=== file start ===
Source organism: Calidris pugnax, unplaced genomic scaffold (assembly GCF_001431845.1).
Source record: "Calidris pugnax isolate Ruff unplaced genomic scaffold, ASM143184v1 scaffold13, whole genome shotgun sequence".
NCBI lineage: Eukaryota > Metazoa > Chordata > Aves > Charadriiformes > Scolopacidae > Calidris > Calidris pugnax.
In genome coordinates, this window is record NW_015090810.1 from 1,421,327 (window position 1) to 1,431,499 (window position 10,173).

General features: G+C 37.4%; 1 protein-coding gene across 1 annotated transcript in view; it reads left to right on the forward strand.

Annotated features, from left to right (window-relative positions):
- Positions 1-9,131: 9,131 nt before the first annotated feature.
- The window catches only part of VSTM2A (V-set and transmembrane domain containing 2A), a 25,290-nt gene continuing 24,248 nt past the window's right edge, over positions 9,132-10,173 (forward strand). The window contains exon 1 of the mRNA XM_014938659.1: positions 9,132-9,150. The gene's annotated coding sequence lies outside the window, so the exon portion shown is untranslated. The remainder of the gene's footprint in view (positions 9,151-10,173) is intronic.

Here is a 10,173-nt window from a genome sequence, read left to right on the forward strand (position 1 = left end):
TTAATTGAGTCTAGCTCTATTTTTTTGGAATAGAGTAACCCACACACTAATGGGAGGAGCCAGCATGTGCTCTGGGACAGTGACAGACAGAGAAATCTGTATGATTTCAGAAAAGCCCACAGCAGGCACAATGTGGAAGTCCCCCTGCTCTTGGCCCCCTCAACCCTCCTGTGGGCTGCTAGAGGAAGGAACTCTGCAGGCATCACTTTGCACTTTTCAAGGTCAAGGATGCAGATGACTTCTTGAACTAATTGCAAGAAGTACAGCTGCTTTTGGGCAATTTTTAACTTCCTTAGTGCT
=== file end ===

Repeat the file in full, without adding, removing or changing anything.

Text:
Source organism: Calidris pugnax, unplaced genomic scaffold (assembly GCF_001431845.1).
Source record: "Calidris pugnax isolate Ruff unplaced genomic scaffold, ASM143184v1 scaffold13, whole genome shotgun sequence".
NCBI lineage: Eukaryota > Metazoa > Chordata > Aves > Charadriiformes > Scolopacidae > Calidris > Calidris pugnax.
In genome coordinates, this window is record NW_015090810.1 from 1,421,327 (window position 1) to 1,431,499 (window position 10,173).

General features: G+C 37.4%; 1 protein-coding gene across 1 annotated transcript in view; it reads left to right on the forward strand.

Annotated features, from left to right (window-relative positions):
- Positions 1-9,131: 9,131 nt before the first annotated feature.
- The window catches only part of VSTM2A (V-set and transmembrane domain containing 2A), a 25,290-nt gene continuing 24,248 nt past the window's right edge, over positions 9,132-10,173 (forward strand). The window contains exon 1 of the mRNA XM_014938659.1: positions 9,132-9,150. The gene's annotated coding sequence lies outside the window, so the exon portion shown is untranslated. The remainder of the gene's footprint in view (positions 9,151-10,173) is intronic.

Here is a 10,173-nt window from a genome sequence, read left to right on the forward strand (position 1 = left end):
TTAATTGAGTCTAGCTCTATTTTTTTGGAATAGAGTAACCCACACACTAATGGGAGGAGCCAGCATGTGCTCTGGGACAGTGACAGACAGAGAAATCTGTATGATTTCAGAAAAGCCCACAGCAGGCACAATGTGGAAGTCCCCCTGCTCTTGGCCCCCTCAACCCTCCTGTGGGCTGCTAGAGGAAGGAACTCTGCAGGCATCACTTTGCACTTTTCAAGGTCAAGGATGCAGATGACTTCTTGAACTAATTGCAAGAAGTACAGCTGCTTTTGGGCAATTTTTAACTTCCTTAGTGCT